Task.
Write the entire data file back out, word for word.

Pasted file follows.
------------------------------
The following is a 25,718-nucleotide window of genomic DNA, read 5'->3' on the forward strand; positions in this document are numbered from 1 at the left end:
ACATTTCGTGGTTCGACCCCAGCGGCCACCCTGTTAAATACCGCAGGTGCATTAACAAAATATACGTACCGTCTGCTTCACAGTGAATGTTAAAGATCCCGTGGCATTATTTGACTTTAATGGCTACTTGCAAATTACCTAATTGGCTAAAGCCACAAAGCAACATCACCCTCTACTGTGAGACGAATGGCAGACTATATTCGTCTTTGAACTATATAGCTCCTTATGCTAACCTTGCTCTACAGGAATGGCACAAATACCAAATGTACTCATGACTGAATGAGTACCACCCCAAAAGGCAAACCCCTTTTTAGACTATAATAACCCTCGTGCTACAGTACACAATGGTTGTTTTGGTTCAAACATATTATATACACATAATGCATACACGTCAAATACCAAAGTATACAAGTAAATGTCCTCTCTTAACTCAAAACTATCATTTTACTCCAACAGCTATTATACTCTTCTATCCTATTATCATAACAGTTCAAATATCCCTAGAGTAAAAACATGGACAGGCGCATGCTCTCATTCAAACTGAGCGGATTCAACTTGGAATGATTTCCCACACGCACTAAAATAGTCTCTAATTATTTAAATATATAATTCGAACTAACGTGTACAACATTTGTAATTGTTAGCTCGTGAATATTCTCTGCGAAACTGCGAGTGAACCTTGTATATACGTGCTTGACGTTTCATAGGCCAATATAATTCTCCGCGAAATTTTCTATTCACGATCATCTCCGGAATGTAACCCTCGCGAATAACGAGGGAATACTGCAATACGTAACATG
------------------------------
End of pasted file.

The following is a 25,718-nucleotide window of genomic DNA, read 5'->3' on the forward strand; positions in this document are numbered from 1 at the left end:
ACATTTCGTGGTTCGACCCCAGCGGCCACCCTGTTAAATACCGCAGGTGCATTAACAAAATATACGTACCGTCTGCTTCACAGTGAATGTTAAAGATCCCGTGGCATTATTTGACTTTAATGGCTACTTGCAAATTACCTAATTGGCTAAAGCCACAAAGCAACATCACCCTCTACTGTGAGACGAATGGCAGACTATATTCGTCTTTGAACTATATAGCTCCTTATGCTAACCTTGCTCTACAGGAATGGCACAAATACCAAATGTACTCATGACTGAATGAGTACCACCCCAAAAGGCAAACCCCTTTTTAGACTATAATAACCCTCGTGCTACAGTACACAATGGTTGTTTTGGTTCAAACATATTATATACACATAATGCATACACGTCAAATACCAAAGTATACAAGTAAATGTCCTCTCTTAACTCAAAACTATCATTTTACTCCAACAGCTATTATACTCTTCTATCCTATTATCATAACAGTTCAAATATCCCTAGAGTAAAAACATGGACAGGCGCATGCTCTCATTCAAACTGAGCGGATTCAACTTGGAATGATTTCCCACACGCACTAAAATAGTCTCTAATTATTTAAATATATAATTCGAACTAACGTGTACAACATTTGTAATTGTTAGCTCGTGAATATTCTCTGCGAAACTGCGAGTGAACCTTGTATATACGTGCTTGACGTTTCATAGGCCAATATAATTCTCCGCGAAATTTTCTATTCACGATCATCTCCGGAATGTAACCCTCGCGAATAACGAGGGAATACTGCAATACGTAACATG